REVIEW: Winter Pageant 2010 (Redmoon Theater)

 

TV-inspired ‘Pageant 2010’ pales next to previous editions

 

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Redmoon Theater presents
  
Winter Pageant 2010
   
Created and directed by Seth Bockley
Redmoon Central, 1463 W Hubbard  (map)
Through Jan. 2   |  
Tickets: $10–22  |  more info

Reviewed by Leah A. Zeldes

Redmoon Theater’s nearly annual, alternative take on an all-ages family holiday show, Winter Pageant, typically showcases the progression of the seasons and celebrates the return of spring, while avoiding religion, hackneyed holiday themes and Christmas commercialism. This year, alas, it also avoids innovation and runs short on pageantry.

A takeoff on the early-1970s TV sitcom "The Partridge Family," the show, just over an hour long, follows Rita and the Seasons, a family band consisting of Rita (Kasey Foster) and her four children, Summer (Eric Prather), Fall (Alex Knapp), Winter (Carly Ciarrocchi) and Spring (Matt Rudy, played on opening night by understudy Felicia IMG_7127Bertch). It’s 153 years after their ’70s success and the family are now all cotton-wigged, doddering geriatrics — depicted with a full complement of cheap, stereotypical jokes about dimwitted, disabled old people, from shaky Rita in  orthopedic oxfords and pastel print housedress to Summer in unzipped plaid pants to an unfocused Fall with a walker. Still the ruling matriarch of her clan, Rita receives an unexpected package one day, which proves to be a magical box of memories of the group’s heyday that temporarily restores them to youthful vigor.

Each band member then reenacts his or her personal hit. The original music by Mikhail Fiksel, with lyrics by Creator/Director Seth Bockley, takes us on a mini-tour through 1970s musical styles, with Rita’s funk, surf rock from Summer, folk-rock from Fall and Winter and bubblegum pop from Spring, the baby of the family. The songs are bouncy and the singers good — these are the best parts of the production — but the show’s creativity seems to have stopped there.

More intimate than Redmoon’s usual spectacles, this show is mainly set on a small stage with only a few props. It’s all done with artistry, but there’s little here we haven’t seen before. No marvelous new gadgets or impressive puppetry mark this year’s pageant. It features such typical Redmoon tropes as scrolling cantastoria, shadow  puppets, a few rod puppets and some ugly quilted soft toys, which carry out the cartoonish theme of the appliqued fabric backdrop. The glass-headed astronaut costume makes its inevitable appearance, accompanied by a cute space cow and the inexorable bubble machines.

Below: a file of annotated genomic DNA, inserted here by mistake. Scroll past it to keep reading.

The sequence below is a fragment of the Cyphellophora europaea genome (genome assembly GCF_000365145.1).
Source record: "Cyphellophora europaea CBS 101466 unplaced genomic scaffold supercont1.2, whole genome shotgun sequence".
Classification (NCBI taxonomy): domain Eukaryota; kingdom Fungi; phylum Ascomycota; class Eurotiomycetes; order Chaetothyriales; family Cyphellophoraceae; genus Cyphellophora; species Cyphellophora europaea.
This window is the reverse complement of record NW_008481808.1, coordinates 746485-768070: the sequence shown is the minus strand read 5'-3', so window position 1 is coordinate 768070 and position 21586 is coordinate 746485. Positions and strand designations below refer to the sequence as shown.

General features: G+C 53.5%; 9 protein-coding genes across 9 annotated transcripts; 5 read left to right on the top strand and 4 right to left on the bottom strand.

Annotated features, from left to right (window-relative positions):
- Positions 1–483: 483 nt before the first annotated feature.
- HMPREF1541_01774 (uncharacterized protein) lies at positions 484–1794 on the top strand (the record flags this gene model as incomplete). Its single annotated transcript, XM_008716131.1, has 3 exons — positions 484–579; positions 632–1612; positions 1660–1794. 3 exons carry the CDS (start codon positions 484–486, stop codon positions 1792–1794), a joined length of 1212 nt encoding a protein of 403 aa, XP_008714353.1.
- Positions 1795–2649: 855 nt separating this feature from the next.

DSC_0981"This year, we have been inspired by the sounds of classic rock and roll, and influenced by vintage cartoons and nostalgic T.V. shows," wrote Bockley in the program. "These forms of entertainment are a common language across generations."

Maybe so, but they’re a tired one. It’s disappointing to see Redmoon, which has produced such magical and creative performances in the past, turning to television for its inspiration, and such tiresome TV at that. Even its star, teen heartthrob David Cassidy, thought "The Partridge Family" was silly and saccharine.

If you’re willing to expose your kids or grandkids to TV-based comedy that mocks the elderly, they’ll likely have a good time. Nostalgic Baby Boomers who aren’t sensitive to digs about aging may enjoy it, too. I’m not sure what’s there for the generations in between, except amusement at the quaintness of the entertainments of their elders and reinforcement of youth’s smug conviction that they’ll never get old.

   
   
Rating: ★★
   
   

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REVIEW: Living Newspapers Festival (Jackalope Theatre)

A Lot of Wit, a Bit of Melodrama, a Dash of Epic, and a Big Slice of Apple Pie

 Living Newspapers - John Milewshi - phot by Ryan Bourque

Jackalope Theatre and Silent Theatre Company presents:

Living Newspapers Festival

Devised by Kaiser Ahmed, Gus Menary, Andrew Buden Swanson and Jon Cohen
Written by Andrew Burden Swanson, Paul Amandes, Matt Welton, Cassandra Rose
through January 30th (more info)

review by Paige Listerud

Inspired by the Federal Theatre Project, a program that put starving dramatic artists back to work under FDR’s Works Progress Administration, Jackalope Theatre revives the Living Newspaper, a style of documentary theater based on current events pulled straight from newspaper articles. The Living Newspaper of the New Deal was controversial for its time, originating from multimedia theatrical experiments of the Bolshevik Revolution and the Epic Theater style of Bertolt Brecht and Erwin Piscator. Basing its drama on social and political issues, often told from a liberal/leftist point of view, the Living Newspaper drew fire from conservatives in Congress, which shut it down in 1939 after an investigation by the House Un-American Activities Committee.